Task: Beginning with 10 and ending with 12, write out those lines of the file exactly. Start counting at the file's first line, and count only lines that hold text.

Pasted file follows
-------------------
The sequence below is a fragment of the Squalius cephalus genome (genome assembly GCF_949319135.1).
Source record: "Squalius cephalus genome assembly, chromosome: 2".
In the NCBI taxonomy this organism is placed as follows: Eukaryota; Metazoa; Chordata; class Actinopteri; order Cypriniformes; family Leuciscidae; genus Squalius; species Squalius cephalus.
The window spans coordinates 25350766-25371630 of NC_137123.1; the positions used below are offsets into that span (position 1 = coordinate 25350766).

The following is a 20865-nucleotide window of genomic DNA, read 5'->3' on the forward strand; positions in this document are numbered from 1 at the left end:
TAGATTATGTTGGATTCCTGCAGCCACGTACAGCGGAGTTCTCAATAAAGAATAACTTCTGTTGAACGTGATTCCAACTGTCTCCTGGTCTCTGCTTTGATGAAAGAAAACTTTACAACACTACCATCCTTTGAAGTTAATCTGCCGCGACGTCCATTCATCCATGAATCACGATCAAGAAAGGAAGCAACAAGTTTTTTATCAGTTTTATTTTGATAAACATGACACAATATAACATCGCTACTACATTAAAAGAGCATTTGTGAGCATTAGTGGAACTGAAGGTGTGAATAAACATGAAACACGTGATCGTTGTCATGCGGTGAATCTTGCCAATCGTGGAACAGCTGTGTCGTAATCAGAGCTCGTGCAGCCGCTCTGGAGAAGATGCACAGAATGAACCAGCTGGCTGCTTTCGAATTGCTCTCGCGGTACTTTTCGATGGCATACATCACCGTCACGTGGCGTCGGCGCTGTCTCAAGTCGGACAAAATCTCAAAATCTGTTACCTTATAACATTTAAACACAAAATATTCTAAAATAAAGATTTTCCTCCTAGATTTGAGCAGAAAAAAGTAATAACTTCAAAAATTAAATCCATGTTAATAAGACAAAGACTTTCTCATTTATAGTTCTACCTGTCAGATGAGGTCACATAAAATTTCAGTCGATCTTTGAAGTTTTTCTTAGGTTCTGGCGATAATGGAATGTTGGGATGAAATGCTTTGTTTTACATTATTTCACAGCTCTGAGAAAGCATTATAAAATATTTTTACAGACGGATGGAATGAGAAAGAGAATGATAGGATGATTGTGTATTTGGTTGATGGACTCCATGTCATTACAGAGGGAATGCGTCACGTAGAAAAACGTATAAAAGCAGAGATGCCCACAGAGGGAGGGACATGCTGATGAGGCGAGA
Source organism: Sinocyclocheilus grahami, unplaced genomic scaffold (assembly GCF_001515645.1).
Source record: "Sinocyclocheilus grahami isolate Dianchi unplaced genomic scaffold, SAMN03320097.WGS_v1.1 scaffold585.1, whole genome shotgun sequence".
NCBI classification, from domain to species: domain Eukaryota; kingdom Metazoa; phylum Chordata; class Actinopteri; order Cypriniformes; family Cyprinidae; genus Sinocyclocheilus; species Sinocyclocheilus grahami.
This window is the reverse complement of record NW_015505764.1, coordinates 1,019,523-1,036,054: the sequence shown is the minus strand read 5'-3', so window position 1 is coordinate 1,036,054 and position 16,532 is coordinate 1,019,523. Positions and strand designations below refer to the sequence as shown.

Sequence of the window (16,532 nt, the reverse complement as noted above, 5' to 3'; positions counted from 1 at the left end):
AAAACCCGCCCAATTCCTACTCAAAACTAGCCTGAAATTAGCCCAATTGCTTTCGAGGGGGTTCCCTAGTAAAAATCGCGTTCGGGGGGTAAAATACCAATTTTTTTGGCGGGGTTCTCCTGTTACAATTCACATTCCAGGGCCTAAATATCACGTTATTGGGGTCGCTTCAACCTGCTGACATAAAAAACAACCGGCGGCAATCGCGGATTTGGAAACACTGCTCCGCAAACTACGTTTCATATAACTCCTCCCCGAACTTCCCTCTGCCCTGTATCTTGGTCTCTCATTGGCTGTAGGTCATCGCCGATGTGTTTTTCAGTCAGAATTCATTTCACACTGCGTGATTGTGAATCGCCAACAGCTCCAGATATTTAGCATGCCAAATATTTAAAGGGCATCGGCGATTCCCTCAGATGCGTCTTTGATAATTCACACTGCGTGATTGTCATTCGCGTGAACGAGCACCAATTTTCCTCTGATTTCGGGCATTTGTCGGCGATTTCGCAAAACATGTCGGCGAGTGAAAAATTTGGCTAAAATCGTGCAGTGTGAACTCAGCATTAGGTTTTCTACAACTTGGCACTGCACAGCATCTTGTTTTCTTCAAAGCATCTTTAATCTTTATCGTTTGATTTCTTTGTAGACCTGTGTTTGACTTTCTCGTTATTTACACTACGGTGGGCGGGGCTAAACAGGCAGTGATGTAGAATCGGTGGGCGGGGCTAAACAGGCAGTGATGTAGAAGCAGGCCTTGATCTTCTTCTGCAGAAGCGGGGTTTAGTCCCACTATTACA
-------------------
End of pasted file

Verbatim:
This window is the reverse complement of record NW_015505764.1, coordinates 1,019,523-1,036,054: the sequence shown is the minus strand read 5'-3', so window position 1 is coordinate 1,036,054 and position 16,532 is coordinate 1,019,523. Positions and strand designations below refer to the sequence as shown.

Sequence of the window (16,532 nt, the reverse complement as noted above, 5' to 3'; positions counted from 1 at the left end):
AAAACCCGCCCAATTCCTACTCAAAACTAGCCTGAAATTAGCCCAATTGCTTTCGAGGGGGTTCCCTAGTAAAAATCGCGTTCGGGGGGTAAAATACCAATTTTTTTGGCGGGGTTCTCCTGTTACAATTCACATTCCAGGGCCTAAATATCACGTTATTGGGGTCGCTTCAACCTGCTGACATAAAAAACAACCGGCGGCAATCGCGGATTTGGAAACACTGCTCCGCAAACTACGTTTCATATAACTCCTCCCCGAACTTCCCTCTGCCCTGTATCTTGGTCTCTCATTGGCTGTAGGTCATCGCCGATGTGTTTTTCAGTCAGAATTCATTTCACACTGCGTGATTGTGAATCGCCAACAGCTCCAGATATTTAGCATGCCAAATATTTAAAGGGCATCGGCGATTCCCTCAGATGCGTCTTTGATAATTCACACTGCGTGATTGTCATTCGCGTGAACGAGCACCAATTTTCCTCTGATTTCGGGCATTTGTCGGCGATTTCGCAAAACATGTCGGCGAGTGAAAAATTTGGCTAAAATCGTGCAGTGTGAACTCAGCATTAGGTTTTCTACAACTTGGCACTGCACAGCATCTTGTTTTCTTCAAAGCATCTTTAATCTTTATCGTTTGATTTCTTTGTAGACCTGTGTTTGACTTTCTCGTTATTTACACTACGGTGGGCGGGGCTAAACAGGCAGTGATGTAGAATCGGTGGGCGGGGCTAAACAGGCAGTGATGTAGAAGCAGGCCTTGATCTTCTTCTGCAGAAGCGGGGTTTAGTCCCACTATTACA